There are a bunch of things that can be said about this. But what struck me was that a product was being used in a nonconventional way. BabyBjorns aren’t meant for dogs, but they work for dogs. I’m always interested when people find new and unconventional uses for products. Can you think of any?

Written by beckyquintal

March 18, 2009 at 9:48 pm

Posted in Did You Know?

Old Navy’s SuperModelquins Kind of Freak Me Out

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I gave it a shot. I really tried. But I’d be lying if I said that Old Navy’s new ad campaign featuring plastic mannequins wasn’t creepy. The big smiles, back-stories and facebook profiles just aren’t connecting with me. The mega-retailer hired Crispin Porter + Bogusky, the same firm responsible for Burger King’s (also creepy) plastic king mascot, to implement a “multipronged marketing effort.”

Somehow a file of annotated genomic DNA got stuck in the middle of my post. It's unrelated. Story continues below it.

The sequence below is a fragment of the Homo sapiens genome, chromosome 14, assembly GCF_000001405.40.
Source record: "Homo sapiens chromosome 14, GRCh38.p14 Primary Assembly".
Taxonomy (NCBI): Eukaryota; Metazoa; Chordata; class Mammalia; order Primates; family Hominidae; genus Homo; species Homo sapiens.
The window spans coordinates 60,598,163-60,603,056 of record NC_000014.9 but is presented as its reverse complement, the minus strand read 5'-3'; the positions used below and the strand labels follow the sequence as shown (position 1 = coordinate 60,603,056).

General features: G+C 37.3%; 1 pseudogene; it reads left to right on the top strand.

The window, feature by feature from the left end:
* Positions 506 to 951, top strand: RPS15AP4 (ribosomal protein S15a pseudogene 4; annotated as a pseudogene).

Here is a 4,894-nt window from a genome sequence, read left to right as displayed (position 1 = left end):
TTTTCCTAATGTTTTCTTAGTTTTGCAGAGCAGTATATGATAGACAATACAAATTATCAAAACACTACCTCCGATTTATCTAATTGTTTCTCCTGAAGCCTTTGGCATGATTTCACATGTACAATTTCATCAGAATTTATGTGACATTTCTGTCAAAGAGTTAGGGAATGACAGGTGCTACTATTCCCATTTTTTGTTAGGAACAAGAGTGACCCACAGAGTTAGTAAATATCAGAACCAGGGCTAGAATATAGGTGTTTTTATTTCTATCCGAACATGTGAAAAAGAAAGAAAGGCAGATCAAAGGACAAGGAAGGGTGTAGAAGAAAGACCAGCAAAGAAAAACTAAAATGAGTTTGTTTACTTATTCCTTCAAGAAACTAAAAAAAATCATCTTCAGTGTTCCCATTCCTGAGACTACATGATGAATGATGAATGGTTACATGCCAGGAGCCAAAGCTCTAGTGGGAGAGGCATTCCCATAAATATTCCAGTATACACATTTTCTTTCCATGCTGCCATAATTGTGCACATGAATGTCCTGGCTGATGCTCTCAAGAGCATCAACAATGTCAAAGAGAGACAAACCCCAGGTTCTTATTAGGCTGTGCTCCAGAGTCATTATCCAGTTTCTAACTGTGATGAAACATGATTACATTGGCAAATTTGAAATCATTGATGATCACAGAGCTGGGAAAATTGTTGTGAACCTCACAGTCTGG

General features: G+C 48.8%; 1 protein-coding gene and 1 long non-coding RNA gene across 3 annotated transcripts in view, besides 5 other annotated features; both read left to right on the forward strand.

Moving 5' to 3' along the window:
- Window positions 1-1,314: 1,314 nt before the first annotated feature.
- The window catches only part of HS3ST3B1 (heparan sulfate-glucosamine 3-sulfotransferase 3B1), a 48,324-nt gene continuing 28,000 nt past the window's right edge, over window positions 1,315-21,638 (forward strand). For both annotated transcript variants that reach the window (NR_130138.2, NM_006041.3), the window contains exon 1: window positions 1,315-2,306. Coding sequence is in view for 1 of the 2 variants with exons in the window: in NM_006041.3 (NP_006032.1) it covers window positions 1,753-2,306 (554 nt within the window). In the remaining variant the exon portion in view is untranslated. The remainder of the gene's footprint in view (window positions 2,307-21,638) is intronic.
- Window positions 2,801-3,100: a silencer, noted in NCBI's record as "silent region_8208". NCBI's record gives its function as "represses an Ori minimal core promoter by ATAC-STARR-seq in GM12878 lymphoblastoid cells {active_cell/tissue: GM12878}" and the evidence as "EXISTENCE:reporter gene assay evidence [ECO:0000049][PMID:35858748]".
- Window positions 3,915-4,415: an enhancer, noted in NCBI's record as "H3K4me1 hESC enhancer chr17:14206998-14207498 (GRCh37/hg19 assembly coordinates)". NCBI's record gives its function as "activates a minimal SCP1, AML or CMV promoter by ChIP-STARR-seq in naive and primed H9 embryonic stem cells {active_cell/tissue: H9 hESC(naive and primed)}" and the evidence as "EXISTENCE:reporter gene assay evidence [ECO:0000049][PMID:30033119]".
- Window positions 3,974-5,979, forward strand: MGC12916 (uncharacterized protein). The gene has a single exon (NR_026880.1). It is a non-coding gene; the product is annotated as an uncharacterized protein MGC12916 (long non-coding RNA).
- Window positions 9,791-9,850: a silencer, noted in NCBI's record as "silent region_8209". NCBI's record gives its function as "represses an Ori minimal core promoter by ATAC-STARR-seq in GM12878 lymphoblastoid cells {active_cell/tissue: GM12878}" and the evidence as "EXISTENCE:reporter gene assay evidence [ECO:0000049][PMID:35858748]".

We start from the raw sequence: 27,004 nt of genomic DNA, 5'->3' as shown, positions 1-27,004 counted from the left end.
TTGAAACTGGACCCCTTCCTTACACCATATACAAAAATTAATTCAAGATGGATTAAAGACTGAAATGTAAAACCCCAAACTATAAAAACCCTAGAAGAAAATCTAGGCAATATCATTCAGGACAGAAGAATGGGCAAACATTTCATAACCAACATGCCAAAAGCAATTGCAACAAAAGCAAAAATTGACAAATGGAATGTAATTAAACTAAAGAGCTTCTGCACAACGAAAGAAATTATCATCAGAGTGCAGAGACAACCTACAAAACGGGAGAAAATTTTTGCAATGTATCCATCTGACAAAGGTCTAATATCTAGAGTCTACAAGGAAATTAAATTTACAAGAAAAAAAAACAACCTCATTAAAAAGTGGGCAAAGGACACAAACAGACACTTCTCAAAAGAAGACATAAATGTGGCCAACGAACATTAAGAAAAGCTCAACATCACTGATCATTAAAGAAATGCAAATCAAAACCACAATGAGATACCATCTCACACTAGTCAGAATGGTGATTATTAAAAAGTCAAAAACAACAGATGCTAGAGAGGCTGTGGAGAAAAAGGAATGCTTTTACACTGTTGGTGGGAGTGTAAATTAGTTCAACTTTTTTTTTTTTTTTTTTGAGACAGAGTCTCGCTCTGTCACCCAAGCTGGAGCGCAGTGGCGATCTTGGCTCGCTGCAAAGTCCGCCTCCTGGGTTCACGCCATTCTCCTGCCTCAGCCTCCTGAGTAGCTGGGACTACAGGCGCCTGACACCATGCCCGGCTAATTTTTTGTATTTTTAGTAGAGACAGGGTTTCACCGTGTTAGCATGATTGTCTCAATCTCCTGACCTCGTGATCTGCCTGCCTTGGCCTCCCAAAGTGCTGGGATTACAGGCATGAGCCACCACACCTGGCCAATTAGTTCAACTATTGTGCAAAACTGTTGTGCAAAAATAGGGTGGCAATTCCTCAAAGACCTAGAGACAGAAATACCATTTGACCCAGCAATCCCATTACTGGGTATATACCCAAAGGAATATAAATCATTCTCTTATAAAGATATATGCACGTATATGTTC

I think I’ve figured out why I find them so unnerving. In past years, mannequins have gone in a more faceless direction. Sellers emphasize the product (and not the piece of plastic that’s wearing it). In a way, we expect mannequins to be monochrome and relatively unobtrusive. Some stores, like the Gap, have done away with the face completely.

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And oddly, we’re ok with that. It’s when they don’t blend in that we notice. If you’ve ever walked by a really old store and caught a glimpse of an eerily realistic mannequin, you know what I’m talking about.

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I get it, they’re creating characters and trying to connect with the core customers (which, interestingly, they have lost over the past few years. Blame it on slutty bathing suits and micro-mini shorts!). The company is trying to revert back to the old, family oriented Old Navy. That’s fine. But are SuperModelquins and Goga pants (yoga pants on the go!) the answers?

Written by beckyquintal

March 16, 2009 at 7:49 pm

Death of Modernism, Part II